So let me give you 10 things for you to do not to become a beekeeping curmudgeon and to deal with those who are...
1) Be nice, friendly and encouraging to other beekeepers and to everyone for that matter.
2) Speak up at your association meetings. In a kind and nice way, try to refute the curmudgeons negative outlook. Share what is positive and what successes you are enjoying.
3) When a curmudgeon gossips about someone else, stop them right there. Do not listen. If you listen and say nothing, even your silence is taken as agreement with them, so don't be silent. Speak positively.
4) Perhaps in a humorous way, you can ask the curmudgeon if he or she might consider requeening their attitude. "Why do you keep bees if you are so down on things anyway. I think you need to get out of beekeeping or requeen your attitude".
5) Each association should give out an annual award for the most kind, helpful and encouraging beekeeper among us.
6) When negative things happen to you, like your hive dies, look at it from a positive point of view. Look at what you learned from the bees that you can apply next time and do better or try a different approach.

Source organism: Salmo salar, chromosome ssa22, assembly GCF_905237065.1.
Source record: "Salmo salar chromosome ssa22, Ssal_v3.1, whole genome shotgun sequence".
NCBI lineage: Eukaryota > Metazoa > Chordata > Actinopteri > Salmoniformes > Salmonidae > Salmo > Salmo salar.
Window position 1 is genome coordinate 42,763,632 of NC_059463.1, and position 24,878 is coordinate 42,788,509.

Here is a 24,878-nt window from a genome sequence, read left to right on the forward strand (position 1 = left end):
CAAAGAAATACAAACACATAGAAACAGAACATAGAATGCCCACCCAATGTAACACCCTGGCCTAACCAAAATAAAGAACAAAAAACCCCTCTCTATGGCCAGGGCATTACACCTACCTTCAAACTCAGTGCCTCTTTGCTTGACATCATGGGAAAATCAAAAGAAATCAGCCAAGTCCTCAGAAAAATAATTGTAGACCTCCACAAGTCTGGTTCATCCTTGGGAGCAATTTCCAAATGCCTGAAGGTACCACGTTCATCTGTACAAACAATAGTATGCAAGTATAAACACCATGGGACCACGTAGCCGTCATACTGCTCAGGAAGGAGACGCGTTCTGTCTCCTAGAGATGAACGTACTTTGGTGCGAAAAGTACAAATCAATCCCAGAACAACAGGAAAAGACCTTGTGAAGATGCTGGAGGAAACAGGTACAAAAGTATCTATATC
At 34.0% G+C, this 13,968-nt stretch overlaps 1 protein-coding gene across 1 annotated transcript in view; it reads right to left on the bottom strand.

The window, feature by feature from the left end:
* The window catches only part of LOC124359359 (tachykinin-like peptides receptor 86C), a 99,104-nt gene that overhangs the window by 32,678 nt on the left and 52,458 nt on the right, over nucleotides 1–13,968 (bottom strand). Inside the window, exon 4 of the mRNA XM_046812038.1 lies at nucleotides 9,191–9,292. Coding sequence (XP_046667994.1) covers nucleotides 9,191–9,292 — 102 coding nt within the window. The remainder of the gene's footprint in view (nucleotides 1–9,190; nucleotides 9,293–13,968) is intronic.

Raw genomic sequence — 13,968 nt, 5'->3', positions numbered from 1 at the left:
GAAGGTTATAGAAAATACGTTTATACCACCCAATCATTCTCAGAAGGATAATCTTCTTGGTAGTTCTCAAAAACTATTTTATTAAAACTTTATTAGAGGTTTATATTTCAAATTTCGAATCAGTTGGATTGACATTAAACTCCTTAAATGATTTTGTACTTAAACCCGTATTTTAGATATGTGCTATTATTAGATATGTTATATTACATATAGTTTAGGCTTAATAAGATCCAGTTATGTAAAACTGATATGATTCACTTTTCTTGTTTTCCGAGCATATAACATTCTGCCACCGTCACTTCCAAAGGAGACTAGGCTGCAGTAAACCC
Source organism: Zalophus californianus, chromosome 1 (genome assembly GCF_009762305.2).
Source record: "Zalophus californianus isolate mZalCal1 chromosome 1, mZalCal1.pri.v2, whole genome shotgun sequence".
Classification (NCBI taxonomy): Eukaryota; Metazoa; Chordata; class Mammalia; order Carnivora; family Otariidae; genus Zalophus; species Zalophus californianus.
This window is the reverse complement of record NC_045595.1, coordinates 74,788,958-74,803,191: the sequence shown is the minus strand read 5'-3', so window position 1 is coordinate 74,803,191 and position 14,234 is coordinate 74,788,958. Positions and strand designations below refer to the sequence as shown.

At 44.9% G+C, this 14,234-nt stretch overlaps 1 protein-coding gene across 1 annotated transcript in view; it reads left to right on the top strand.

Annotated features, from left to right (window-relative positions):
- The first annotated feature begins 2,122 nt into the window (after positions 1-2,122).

7) Contribute to your local association. Don't just show up with a chip on your shoulder because you have family or financial issues. Leave those behind and come with something encouraging and positive to share at your meetings.
8) Think back to when you first started keeping bees. You had to work hard to find answers. So look around and find those new to beekeeping and mentor them and help them along with positive and encouraging advice.
9) When you think you know it all, and you badly want to share it, bite your tongue and try to learn more. Mark Twain once said, "It is better to keep your mouth closed and let people think you are a fool than to open it and remove all doubt".